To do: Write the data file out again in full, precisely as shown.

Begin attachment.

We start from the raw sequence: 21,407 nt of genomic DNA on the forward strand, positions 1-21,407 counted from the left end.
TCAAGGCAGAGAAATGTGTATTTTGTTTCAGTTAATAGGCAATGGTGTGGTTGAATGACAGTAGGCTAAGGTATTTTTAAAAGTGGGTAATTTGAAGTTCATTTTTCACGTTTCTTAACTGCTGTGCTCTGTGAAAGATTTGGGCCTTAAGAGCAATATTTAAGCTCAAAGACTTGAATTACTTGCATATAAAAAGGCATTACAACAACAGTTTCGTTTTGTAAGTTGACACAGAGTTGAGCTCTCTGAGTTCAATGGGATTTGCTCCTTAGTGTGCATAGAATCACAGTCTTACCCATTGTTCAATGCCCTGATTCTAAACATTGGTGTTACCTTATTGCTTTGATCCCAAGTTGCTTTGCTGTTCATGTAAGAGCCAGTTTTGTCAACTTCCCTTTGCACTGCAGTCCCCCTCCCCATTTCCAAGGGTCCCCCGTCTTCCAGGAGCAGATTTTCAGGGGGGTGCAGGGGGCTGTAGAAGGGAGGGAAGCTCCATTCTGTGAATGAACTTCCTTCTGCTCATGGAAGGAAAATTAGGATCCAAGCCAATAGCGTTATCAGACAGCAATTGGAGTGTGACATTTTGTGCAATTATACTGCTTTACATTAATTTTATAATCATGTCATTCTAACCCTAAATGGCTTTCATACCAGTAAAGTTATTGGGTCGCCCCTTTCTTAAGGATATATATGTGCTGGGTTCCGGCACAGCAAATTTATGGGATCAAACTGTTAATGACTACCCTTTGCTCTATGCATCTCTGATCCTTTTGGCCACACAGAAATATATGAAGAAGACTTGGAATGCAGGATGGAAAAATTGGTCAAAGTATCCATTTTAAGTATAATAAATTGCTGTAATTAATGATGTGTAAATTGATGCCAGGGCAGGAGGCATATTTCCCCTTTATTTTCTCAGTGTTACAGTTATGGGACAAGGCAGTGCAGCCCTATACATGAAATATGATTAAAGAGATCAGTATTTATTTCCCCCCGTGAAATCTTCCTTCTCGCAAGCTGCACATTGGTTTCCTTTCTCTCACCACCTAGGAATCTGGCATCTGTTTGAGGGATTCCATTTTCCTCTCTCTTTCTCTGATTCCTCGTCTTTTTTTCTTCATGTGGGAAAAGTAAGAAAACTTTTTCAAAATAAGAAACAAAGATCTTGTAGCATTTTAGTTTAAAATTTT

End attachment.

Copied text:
We start from the raw sequence: 21,407 nt of genomic DNA on the forward strand, positions 1-21,407 counted from the left end.
TCAAGGCAGAGAAATGTGTATTTTGTTTCAGTTAATAGGCAATGGTGTGGTTGAATGACAGTAGGCTAAGGTATTTTTAAAAGTGGGTAATTTGAAGTTCATTTTTCACGTTTCTTAACTGCTGTGCTCTGTGAAAGATTTGGGCCTTAAGAGCAATATTTAAGCTCAAAGACTTGAATTACTTGCATATAAAAAGGCATTACAACAACAGTTTCGTTTTGTAAGTTGACACAGAGTTGAGCTCTCTGAGTTCAATGGGATTTGCTCCTTAGTGTGCATAGAATCACAGTCTTACCCATTGTTCAATGCCCTGATTCTAAACATTGGTGTTACCTTATTGCTTTGATCCCAAGTTGCTTTGCTGTTCATGTAAGAGCCAGTTTTGTCAACTTCCCTTTGCACTGCAGTCCCCCTCCCCATTTCCAAGGGTCCCCCGTCTTCCAGGAGCAGATTTTCAGGGGGGTGCAGGGGGCTGTAGAAGGGAGGGAAGCTCCATTCTGTGAATGAACTTCCTTCTGCTCATGGAAGGAAAATTAGGATCCAAGCCAATAGCGTTATCAGACAGCAATTGGAGTGTGACATTTTGTGCAATTATACTGCTTTACATTAATTTTATAATCATGTCATTCTAACCCTAAATGGCTTTCATACCAGTAAAGTTATTGGGTCGCCCCTTTCTTAAGGATATATATGTGCTGGGTTCCGGCACAGCAAATTTATGGGATCAAACTGTTAATGACTACCCTTTGCTCTATGCATCTCTGATCCTTTTGGCCACACAGAAATATATGAAGAAGACTTGGAATGCAGGATGGAAAAATTGGTCAAAGTATCCATTTTAAGTATAATAAATTGCTGTAATTAATGATGTGTAAATTGATGCCAGGGCAGGAGGCATATTTCCCCTTTATTTTCTCAGTGTTACAGTTATGGGACAAGGCAGTGCAGCCCTATACATGAAATATGATTAAAGAGATCAGTATTTATTTCCCCCCGTGAAATCTTCCTTCTCGCAAGCTGCACATTGGTTTCCTTTCTCTCACCACCTAGGAATCTGGCATCTGTTTGAGGGATTCCATTTTCCTCTCTCTTTCTCTGATTCCTCGTCTTTTTTTCTTCATGTGGGAAAAGTAAGAAAACTTTTTCAAAATAAGAAACAAAGATCTTGTAGCATTTTAGTTTAAAATTTT